When I encountered this massive bull it was with my camera in hand, not a remote control unit. I was very conscious of the distance between us – it would have been both illegal and foolish for me to move any closer, but there was always the chance that the bison would take this issue out of my hands. I was knee deep in snow and I would not have fancied my chances of scrambling backwards.
The temperature that early morning was just under -15 degrees Celsius – not super cold, but cold enough for snow to have settled on the bison’s primal face. This was very much my preconceived goal when I was researching Yellowstone. He looks like a mythological creature from a primal age, not a bison in 2017.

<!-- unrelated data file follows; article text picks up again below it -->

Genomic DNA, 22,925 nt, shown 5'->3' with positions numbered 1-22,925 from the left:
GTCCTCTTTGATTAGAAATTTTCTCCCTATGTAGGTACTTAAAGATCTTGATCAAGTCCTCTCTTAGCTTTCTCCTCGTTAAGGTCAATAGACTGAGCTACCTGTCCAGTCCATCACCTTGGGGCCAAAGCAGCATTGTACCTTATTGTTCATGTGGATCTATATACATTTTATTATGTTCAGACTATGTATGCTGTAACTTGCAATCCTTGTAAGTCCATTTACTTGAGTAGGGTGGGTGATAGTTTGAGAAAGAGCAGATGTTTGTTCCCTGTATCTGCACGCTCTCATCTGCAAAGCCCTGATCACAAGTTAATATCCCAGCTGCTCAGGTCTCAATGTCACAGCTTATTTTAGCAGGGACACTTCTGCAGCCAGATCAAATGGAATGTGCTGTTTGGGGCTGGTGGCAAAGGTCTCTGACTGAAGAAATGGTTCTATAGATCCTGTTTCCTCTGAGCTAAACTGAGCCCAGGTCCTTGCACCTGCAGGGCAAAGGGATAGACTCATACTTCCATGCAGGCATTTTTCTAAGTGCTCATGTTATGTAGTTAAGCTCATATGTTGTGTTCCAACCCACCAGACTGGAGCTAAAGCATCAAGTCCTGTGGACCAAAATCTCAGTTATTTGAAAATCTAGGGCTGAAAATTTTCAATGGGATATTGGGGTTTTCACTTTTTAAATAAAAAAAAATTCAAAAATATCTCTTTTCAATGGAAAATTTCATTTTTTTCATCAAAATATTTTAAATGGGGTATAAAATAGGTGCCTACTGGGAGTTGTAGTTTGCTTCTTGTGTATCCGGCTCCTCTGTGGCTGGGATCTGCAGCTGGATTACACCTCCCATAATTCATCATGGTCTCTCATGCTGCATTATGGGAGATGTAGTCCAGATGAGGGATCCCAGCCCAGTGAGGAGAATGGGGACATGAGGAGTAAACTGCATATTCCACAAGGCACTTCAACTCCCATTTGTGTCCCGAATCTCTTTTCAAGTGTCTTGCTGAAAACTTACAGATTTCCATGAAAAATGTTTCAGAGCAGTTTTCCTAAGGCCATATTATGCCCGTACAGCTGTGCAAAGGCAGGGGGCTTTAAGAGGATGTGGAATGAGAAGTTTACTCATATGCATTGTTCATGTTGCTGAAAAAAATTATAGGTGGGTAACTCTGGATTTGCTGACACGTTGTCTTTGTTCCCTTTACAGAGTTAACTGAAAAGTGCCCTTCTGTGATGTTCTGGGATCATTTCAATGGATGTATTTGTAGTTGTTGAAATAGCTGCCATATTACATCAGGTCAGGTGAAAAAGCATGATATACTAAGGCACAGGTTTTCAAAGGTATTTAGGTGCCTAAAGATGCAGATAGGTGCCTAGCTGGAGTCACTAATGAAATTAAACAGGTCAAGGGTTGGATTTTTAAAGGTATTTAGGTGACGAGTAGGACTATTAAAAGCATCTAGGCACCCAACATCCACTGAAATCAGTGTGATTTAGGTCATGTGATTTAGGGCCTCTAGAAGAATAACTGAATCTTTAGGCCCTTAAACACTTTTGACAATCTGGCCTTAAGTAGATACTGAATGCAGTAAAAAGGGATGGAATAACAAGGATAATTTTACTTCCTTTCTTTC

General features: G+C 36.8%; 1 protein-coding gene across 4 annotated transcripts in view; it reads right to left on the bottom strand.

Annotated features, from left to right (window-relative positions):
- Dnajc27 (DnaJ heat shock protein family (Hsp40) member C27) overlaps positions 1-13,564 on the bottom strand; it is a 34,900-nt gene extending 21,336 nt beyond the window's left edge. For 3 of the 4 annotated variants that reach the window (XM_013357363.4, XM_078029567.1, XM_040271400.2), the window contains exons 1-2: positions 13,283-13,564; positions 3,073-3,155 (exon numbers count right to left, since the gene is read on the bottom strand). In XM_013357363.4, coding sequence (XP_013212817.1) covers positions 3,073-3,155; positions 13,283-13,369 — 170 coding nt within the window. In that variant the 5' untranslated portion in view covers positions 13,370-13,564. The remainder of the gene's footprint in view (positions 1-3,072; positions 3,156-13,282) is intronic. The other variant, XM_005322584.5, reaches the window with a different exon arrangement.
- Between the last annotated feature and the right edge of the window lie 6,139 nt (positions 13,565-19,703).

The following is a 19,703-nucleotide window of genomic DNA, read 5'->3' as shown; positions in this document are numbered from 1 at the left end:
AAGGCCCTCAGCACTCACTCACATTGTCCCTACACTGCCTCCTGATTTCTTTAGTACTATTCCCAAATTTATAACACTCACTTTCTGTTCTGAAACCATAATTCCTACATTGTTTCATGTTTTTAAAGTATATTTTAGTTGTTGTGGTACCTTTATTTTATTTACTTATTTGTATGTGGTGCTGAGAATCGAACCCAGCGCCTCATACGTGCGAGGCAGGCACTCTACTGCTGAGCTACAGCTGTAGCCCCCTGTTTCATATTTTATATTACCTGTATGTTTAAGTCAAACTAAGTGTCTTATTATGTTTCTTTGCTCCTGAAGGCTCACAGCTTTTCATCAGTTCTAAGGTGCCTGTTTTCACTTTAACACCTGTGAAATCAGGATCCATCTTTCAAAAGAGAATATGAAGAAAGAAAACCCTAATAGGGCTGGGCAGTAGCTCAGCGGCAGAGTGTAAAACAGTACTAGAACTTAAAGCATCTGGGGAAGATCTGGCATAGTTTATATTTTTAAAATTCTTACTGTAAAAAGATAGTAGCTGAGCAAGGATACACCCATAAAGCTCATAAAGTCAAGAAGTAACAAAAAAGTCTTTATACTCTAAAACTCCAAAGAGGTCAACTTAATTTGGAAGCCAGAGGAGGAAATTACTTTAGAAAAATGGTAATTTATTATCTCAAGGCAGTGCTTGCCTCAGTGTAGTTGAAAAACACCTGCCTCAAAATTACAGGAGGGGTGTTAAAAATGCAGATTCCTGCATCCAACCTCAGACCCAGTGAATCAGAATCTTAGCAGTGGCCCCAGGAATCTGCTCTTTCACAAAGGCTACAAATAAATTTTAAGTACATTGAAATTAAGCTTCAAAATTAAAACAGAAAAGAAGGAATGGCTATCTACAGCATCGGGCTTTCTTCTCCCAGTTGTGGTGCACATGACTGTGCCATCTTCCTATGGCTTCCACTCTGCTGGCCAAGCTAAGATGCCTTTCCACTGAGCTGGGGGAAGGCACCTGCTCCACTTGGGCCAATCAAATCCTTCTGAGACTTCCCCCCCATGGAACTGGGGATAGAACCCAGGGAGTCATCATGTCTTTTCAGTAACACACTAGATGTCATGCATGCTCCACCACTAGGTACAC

I prefer not to use the magnification and distance compression of telephoto lenses, but sometimes – like in this “head on” situation – they serve a purpose as there is simply no safe or practical alternative. The key issue for me is the validity of the chosen focal point – as much of what is behind and much of what is in front of that point will quickly lose detail – no matter the lens apeture. To lose it behind is okay , but in front can create too big a tension point for the image to work. I remember worrying about my focus at the time and straight after – as these encounters happen all too quickly. But many hours later, back in the warmth of my modest motel room, I looked at the detail in the nose and around the eyes and I knew that I had a shot. What a total beast of an animal.
Focus is everything in photography – no more so than at 10,000 feet up, deep in snow, with a bison in your face at -15 degrees celsius. This was not a normal morning.